Each year, Meals on Wheels delivers thousands of hot meals to Denton County seniors 60 and older who are homebound due to physical or emotional health. Eligibility also depends on whether applicants are able to prepare nutritious meals for themselves or if they live with anyone who could help them.
Michelle McMahon, executive director of Special Programs for Aging Needs of Denton County, said the seniors served by the program already rely heavily on it for food. And as it becomes increasingly risky for seniors to leave their homes, she said, it is essential to give them the food they need so they can stay at home.
“It's more important than ever, even though they were getting out so little before. Now, we really want to make sure they don't have to because this is a matter of limiting their exposure to the virus,” McMahon said.
McMahon said the organization will change its meal delivery strategy starting March 23 to minimize the amount of contact seniors have with volunteers. Instead of delivering a hot meal daily, volunteers will drop off five frozen meals once a week.
“We’re taking great precautions to follow social distancing guidelines,” said Kristine Herrera, SPAN senior service program manager for Meals on Wheels of Denton County. “Our volunteers are bringing meals in plastic bags and setting them on the porches of our seniors. And when the seniors come out to get the meals, they make sure to stay six feet away from them.”
The organization is also working to purchase additional nonperishable food items to include in deliveries.
“We want to be as prepared as possible,” McMahon said.
Though the program cannot accept food donations due to state nutritional guidelines that must be met, those wanting to help can donate directly to the Meals on Wheels program online or by sending a check in the mail.
“Any donations would be helpful, especially because we're having to do a reduction of workforce and trying to figure out how to make sure we can continue to take care of employees,” McMahon said.
Senior Paws, a fully donation-based program, is also in need of support, she said. The program was created after staff members realized that some seniors served by Meals on Wheels were sacrificing their hot meal delivery so that their pets could eat. The program provides dog and cat food to any seniors served by Meals on Wheels who need it.
“Our Senior Paws program is so important because our seniors need to feed their companions,” McMahon said. “We don’t want these seniors to worry that they're not going to be able to get out to get any pet food, if they could even physically leave their home or afford it in the first place. We want them to have what they need and to get it while staying home.”
Community members who want to make a monetary donation to the program can do so online by leaving a note that the money is meant specifically for the program, she said.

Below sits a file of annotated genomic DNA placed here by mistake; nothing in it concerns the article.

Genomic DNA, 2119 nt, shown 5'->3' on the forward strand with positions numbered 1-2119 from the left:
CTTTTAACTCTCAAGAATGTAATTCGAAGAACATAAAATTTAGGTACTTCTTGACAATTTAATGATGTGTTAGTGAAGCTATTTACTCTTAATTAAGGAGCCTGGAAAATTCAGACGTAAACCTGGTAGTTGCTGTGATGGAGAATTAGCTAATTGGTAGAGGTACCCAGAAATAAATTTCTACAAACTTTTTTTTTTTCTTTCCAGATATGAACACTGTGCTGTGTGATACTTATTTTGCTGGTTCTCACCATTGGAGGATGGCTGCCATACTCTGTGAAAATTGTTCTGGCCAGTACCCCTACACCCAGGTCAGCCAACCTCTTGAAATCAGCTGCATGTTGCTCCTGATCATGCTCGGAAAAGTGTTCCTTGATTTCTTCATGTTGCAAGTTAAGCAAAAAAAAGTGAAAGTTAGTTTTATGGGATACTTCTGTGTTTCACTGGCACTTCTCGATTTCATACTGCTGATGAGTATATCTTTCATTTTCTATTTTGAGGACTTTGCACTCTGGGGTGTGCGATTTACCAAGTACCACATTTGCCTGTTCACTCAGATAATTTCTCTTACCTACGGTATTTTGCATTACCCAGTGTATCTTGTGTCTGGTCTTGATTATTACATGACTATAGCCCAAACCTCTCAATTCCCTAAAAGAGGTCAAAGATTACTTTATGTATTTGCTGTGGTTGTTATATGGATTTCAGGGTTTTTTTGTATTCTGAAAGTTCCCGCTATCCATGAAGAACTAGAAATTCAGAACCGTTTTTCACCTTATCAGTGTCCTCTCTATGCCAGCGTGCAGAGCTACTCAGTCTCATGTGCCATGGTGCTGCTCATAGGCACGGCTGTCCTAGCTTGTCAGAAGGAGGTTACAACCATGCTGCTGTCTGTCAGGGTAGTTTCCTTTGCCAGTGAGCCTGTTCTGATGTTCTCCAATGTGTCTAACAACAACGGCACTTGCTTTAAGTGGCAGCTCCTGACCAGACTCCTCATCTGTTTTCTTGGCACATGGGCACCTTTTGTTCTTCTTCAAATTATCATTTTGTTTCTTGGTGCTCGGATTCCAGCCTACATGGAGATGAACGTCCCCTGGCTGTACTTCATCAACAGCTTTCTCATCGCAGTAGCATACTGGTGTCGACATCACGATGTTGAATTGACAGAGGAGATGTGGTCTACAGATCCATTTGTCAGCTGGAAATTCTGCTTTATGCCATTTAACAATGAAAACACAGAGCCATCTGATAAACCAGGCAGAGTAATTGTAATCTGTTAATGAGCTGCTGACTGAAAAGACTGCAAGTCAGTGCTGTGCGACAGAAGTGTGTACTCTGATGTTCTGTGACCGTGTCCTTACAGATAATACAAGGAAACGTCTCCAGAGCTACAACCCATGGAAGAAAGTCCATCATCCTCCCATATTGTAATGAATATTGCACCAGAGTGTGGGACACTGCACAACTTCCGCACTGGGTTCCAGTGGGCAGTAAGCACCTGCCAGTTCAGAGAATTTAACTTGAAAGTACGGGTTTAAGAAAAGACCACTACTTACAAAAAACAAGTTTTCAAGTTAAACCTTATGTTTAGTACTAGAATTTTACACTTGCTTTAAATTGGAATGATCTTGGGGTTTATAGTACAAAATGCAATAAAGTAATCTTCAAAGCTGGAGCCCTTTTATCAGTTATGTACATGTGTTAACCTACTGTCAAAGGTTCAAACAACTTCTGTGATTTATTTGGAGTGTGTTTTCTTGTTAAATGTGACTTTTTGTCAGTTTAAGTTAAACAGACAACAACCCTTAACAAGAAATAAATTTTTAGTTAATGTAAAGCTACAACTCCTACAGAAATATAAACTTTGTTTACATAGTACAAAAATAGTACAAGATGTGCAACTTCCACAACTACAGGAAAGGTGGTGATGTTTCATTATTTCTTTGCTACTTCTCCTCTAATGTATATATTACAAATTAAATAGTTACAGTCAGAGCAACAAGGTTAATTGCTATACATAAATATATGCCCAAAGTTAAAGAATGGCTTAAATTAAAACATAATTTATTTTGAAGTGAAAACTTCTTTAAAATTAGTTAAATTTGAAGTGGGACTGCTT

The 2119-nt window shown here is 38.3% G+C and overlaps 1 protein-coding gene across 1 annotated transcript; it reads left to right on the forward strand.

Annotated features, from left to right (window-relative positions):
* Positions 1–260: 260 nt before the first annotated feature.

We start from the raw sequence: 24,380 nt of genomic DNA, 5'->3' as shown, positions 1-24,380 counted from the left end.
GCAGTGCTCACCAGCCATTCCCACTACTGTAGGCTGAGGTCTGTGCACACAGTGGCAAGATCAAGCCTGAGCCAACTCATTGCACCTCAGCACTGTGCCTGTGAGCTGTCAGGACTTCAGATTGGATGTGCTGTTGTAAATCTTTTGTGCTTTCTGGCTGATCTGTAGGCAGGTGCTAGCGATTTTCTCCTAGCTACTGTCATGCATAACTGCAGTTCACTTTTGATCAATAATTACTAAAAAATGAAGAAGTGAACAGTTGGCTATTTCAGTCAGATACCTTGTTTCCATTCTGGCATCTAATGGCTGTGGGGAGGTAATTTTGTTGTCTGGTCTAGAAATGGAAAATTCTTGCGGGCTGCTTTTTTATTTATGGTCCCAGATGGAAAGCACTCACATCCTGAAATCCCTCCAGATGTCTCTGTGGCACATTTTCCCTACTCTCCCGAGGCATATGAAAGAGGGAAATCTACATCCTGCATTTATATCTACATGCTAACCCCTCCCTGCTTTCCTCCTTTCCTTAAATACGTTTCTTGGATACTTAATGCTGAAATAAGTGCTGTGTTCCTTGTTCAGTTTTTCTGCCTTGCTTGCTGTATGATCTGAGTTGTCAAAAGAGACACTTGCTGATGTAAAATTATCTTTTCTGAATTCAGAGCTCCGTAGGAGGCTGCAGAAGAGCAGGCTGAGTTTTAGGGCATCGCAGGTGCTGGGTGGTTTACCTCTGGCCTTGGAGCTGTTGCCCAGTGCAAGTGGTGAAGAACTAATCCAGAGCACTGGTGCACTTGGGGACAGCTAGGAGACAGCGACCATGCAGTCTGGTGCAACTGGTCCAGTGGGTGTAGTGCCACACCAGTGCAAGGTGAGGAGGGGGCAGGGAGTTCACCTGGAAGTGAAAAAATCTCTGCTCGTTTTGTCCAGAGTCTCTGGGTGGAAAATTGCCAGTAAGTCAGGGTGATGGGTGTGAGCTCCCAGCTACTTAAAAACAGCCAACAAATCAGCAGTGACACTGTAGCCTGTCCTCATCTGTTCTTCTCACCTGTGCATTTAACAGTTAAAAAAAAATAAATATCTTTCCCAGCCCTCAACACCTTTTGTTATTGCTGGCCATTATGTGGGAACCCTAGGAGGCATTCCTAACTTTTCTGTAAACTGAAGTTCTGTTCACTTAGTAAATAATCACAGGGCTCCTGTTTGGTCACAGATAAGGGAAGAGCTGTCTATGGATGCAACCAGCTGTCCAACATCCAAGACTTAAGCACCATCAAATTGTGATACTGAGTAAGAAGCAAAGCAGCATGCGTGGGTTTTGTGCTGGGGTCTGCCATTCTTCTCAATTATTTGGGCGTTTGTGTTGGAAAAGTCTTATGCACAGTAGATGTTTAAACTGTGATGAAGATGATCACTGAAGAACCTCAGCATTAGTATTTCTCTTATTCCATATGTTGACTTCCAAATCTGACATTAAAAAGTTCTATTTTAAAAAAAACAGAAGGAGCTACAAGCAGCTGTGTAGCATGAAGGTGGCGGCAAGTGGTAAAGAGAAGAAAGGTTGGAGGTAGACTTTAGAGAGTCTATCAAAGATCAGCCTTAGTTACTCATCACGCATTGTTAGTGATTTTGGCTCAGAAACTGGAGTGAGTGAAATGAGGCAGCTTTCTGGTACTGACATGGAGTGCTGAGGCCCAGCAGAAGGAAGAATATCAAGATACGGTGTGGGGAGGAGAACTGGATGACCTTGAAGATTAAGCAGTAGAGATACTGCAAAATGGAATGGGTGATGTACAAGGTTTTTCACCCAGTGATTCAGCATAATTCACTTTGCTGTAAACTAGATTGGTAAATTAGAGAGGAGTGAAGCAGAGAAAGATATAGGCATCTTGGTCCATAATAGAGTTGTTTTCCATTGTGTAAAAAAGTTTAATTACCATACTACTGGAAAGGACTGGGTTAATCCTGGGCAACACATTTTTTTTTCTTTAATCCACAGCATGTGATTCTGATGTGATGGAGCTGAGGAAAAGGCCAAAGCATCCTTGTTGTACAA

The program is also in need of physical donations of dog and cat food, which can be dropped off at the SPAN office in Denton. Those who do not want to go out can also purchase the food on Amazon and have it delivered to the office, McMahon said.
For many, Meals on Wheels provides much more than just food.
“Our deliveries are made by volunteers, and 90% of the time, it’s the same volunteers delivering meals to the same seniors, day after day,” McMahon said. “They really build a rapport and get to know each other. And that’s one thing that helps family members, just knowing somebody is checking up on Mom and Dad every day.”
Meal deliveries also serve as daily checkups for many seniors. Volunteers regularly call the family members of the seniors they serve to let them know that their loved one is doing OK.
McMahon said that while deliveries will soon decrease as meals are delivered in bulk, the daily check-ins will not stop.
“Of course, the decrease of in-person visits is so sad because often, volunteers are the only people our seniors see during the day, but right now, everyone’s health is our top priority,” McMahon said. “So now, instead of our seniors seeing our volunteers, they're going to be getting a phone call everyday.”
Volunteers will call the same seniors that they usually visit, she said.
“We want to keep that relationship going,” McMahon said. “This is now super crucial for them because whereas visits used to serve as a little extra social contact, now, our phone calls will be important to provide that companionship during social distancing. We want our volunteers to be able to help reduce our seniors' anxiety because everyone is feeling it right now.”